GWU SEAS sample thesis
Clone or download

Build Status Latest Release Version Last Commit Activity CTAN Citation
Travis Github Release Github Version Github Last Commit Github commit activity CTAN DOI

GWU Thesis

This is a GWU SEAS thesis template, it conforms to the University and SEAS formatting guidelines as of May 21 2018.



You can install this thesis class in one of two ways:

  1. Clone/Download this repo onto your computer, and use
  1. Install thesis-gwu from CTAN
tlmgr install thesis-gwu

Which will download this class file to your computer and install it appropriately. Any document on your machine can then use thesis-gwu

Building the PDF

To build the document, it is easiest to use the great latexmk by simply running:

latexmk thesis-sample.tex

Which will automatically build and output a PDF, the latest version of which is linked [above][pdf].

Intro to LaTeX

This is a LaTeX class file, and an example document, which demonstrates the use of thesis-gwu.cls. It is much different than a simple, easy to follow tutorial for learning how to use LaTeX. In much the same way, one would not want to wait until the day of an exam to beginning learning new material, you as the user should avoid trying to learn something as complex as LaTeX when a deadline (thesis) is fast approaching.

If there's one piece of advice with LaTeX it is this:

Begin early and read all you can

You will run into issues and difficulties. However, you are not the first, and most definitely, not the last person to encounter the exact same issue. The only hope is to find a solution and try to document your process to help others who come afterwards.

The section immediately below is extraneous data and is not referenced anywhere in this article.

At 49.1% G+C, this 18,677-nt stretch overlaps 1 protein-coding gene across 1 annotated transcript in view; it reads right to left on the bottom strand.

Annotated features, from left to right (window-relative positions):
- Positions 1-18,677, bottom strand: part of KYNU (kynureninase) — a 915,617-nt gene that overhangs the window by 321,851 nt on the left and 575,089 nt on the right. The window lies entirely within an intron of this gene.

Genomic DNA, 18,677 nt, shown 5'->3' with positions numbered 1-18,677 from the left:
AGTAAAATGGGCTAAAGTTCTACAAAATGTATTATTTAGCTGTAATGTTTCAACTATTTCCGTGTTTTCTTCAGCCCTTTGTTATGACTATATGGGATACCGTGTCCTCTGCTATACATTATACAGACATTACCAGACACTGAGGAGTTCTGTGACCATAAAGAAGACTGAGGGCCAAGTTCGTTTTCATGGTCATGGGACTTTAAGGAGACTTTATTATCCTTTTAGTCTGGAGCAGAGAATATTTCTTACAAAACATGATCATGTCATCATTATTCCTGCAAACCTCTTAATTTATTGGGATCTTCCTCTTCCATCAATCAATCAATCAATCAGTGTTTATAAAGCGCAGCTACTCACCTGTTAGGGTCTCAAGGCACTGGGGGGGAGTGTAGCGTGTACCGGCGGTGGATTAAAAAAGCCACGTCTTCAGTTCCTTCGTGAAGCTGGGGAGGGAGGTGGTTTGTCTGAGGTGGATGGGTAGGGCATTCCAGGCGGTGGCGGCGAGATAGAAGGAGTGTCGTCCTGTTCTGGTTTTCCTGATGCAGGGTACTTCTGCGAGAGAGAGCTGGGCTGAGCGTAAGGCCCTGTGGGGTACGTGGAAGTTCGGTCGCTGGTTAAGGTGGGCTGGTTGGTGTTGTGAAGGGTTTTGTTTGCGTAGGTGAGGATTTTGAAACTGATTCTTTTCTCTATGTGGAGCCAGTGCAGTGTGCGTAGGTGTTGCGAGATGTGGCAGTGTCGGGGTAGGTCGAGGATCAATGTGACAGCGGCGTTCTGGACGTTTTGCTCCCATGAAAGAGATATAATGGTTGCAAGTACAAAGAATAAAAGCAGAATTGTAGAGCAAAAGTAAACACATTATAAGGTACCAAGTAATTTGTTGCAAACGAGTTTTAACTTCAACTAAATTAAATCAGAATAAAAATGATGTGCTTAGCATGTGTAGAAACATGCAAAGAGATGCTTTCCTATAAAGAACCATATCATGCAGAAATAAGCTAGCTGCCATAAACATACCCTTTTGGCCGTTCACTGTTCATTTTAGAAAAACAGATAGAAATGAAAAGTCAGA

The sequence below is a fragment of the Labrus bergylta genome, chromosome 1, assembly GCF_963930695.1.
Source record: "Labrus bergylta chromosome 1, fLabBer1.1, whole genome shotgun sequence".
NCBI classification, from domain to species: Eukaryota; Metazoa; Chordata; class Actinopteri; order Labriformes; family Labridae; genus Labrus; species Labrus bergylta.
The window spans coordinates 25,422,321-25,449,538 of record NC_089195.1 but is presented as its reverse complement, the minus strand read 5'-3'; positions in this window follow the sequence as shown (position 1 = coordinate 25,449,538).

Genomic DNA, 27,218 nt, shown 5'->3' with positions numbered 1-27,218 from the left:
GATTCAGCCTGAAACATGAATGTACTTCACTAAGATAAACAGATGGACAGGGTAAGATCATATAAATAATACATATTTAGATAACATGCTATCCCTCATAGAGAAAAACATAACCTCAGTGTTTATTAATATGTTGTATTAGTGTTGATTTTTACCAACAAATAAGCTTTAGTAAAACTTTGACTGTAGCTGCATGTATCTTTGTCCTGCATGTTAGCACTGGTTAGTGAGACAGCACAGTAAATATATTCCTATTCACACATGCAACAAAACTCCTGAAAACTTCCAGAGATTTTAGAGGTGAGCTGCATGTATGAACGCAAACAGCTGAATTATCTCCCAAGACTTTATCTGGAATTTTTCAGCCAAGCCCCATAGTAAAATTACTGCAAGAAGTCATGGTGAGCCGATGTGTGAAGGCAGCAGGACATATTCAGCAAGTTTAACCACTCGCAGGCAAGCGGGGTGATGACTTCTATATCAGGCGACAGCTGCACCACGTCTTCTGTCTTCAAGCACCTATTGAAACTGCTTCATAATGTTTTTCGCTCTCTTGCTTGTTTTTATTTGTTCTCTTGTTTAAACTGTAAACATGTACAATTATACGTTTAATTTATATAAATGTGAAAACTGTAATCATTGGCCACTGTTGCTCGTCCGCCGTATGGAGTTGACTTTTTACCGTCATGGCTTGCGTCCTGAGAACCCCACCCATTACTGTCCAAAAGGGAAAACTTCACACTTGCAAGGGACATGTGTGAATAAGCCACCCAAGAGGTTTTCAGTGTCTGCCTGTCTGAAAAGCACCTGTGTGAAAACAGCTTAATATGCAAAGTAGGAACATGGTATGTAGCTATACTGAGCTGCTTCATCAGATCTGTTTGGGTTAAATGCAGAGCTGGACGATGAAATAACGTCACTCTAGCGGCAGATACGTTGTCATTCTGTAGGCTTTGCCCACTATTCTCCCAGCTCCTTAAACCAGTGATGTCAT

As a result, this document DOES NOT teach you how to use LaTeX, but rather it focuses on the usage of the class file and creating a GWU SEAS thesis. It is up to you to learn LaTeX.

All that being said, this document does make it relatively easy, and here is a little more help for the uninitiated. Most of this material comes from the very good LaTeX Wikibook.

Getting LaTeX

You can either install or use an online service. Installing everything means you can work without being connected to the internet. You also have total control over the various intricacies of LaTeX as it's on your system. This also means you have the responsibility of ensuring it's working properly, and fixing it when it goes horribly wrong.

Using and online service frees you from dealing with downloading, installing, updating, etc. At the same time, you also are dependent on the internet and a working website in order to write your thesis. If their website is compromised, crashes, gets DDoS'ed or the like, you may be in a difficult situation.

The choice is ultimately up to you and here are some links

  1. TexLive
  • This distribution runs on Linux/Unix/Windows. It is my preferred choice for installation.
  1. MacTeX
  • This distribution basically converts TeXLive to run on MacOS. For all useful purposes, it works exactly like TeXLive.
  1. MikTeX